an acknowledgment of what happened because you can send yourself a bit


mad, thinking that no one would listen to you or believe you. I


think people should have the right to sue but the problem is that the


more people who do that, the money will come out of children's services


and so I am not sure if it would be a good thing. The point is that the


time is right for this because we are having investigations and


convictions. The conditions are such that victims will finally be


listened to. The culture has changed after 13 years of being told that


they were making it up or fantasizing, people are starting to


listen `` 30. This man is not from a home that has been featured in the


past he comes from a home in Richmond in Southwest London. It is


kind of symptomatic of what we're going to be seeing which is more


allegations involving more homes and schools and which go right into the


heart of the British establishment. There is coverage of this and many


of the Sunday papers and they involve senior members of the


government and the Thatcher era. These were people involved that were


so powerful at the time. We have a story tomorrow of people so powerful


that they were able to dismiss all the allegations and brush them aside


and nothing was ever done. Finally those victims are going to have


their story listen to and it is about time. All sorts of different


political parties, not just one was it? They close ranks and protected


each other. Definitely. Alleged rings of people within all parties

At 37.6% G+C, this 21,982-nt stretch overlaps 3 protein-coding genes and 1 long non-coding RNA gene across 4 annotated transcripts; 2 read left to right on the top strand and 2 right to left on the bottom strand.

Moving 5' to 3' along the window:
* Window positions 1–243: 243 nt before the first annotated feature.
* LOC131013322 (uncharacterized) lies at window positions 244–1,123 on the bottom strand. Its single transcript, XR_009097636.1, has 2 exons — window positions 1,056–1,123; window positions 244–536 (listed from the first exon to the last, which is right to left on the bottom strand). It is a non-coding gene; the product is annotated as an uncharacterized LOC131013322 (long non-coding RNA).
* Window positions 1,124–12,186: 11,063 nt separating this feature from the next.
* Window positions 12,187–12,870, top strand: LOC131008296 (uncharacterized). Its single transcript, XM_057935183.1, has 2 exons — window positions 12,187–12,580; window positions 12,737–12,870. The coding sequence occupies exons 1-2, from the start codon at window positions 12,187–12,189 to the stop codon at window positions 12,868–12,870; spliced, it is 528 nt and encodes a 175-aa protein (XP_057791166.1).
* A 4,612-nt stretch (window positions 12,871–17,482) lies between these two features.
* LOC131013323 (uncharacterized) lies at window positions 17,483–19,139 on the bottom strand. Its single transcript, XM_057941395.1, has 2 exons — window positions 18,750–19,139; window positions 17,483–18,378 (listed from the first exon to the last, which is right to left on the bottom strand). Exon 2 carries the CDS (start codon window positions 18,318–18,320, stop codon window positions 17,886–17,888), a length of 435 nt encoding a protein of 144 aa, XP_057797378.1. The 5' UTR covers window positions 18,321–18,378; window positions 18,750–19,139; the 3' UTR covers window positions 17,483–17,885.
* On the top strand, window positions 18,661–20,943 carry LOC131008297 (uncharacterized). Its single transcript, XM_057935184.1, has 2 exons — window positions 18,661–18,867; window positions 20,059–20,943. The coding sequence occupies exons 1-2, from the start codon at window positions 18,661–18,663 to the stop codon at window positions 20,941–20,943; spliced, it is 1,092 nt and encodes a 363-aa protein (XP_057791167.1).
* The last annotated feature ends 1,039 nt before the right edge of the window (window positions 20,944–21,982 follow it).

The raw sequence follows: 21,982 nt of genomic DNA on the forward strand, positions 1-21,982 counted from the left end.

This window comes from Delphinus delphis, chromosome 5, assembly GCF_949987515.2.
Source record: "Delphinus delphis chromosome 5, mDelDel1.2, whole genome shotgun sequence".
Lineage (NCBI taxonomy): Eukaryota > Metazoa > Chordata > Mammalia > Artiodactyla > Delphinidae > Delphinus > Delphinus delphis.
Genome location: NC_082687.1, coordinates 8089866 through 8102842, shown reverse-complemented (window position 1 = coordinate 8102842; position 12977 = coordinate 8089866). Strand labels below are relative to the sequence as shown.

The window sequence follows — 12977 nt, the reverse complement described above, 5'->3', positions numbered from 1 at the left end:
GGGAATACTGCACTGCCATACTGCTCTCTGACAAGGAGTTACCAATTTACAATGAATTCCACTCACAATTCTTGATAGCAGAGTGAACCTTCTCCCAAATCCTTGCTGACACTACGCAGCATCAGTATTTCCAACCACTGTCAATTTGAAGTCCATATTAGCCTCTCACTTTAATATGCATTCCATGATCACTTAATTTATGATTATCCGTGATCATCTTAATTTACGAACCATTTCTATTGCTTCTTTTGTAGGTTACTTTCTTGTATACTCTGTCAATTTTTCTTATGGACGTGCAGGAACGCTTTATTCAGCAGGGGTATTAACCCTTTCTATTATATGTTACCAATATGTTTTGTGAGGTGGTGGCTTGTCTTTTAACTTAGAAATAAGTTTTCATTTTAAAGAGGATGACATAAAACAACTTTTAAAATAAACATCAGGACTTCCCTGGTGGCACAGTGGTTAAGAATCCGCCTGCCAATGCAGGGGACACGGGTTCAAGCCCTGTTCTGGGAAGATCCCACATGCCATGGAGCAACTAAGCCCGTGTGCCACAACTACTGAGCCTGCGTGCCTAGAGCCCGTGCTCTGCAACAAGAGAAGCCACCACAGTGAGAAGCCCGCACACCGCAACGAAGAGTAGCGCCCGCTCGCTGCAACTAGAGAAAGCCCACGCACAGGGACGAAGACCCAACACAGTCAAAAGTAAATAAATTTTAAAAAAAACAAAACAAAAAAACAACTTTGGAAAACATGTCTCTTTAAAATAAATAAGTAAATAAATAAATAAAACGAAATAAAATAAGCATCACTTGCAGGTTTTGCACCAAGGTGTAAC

and the House of Commons and the House of Lords, the judiciary, and


this is what is going to make the inquiry said difficult because there


are already suggestions about whether or not the invigilator will


be able to do it because of her legs to the establishment. Who would be


most suitable? `` links. I would like to see someone involved in the


care system because they would have the knowledge regarding what goes on


in the inside. They can really understand what the modus operandi


was. And that was that it was OK for you to abuse children in care.


Moving on to the Observer. Desmond Tutu on the side of assisted death.


Lord Carey has already said that he would support this bill which would


give doctors the right to administer a lethal dose to someone who is


terminally ill and no longer wanted to live and now we have Desmond


Tutu, known around the world as an eminent religious leader, making a


similar sort of plea and referring to what he saw his friend, Nelson


Mandela go through. He says that it was disgraceful the way Nelson


Mandela was treated shortly before his death at the age of 95 and this


is something that I had heard about that people close to him were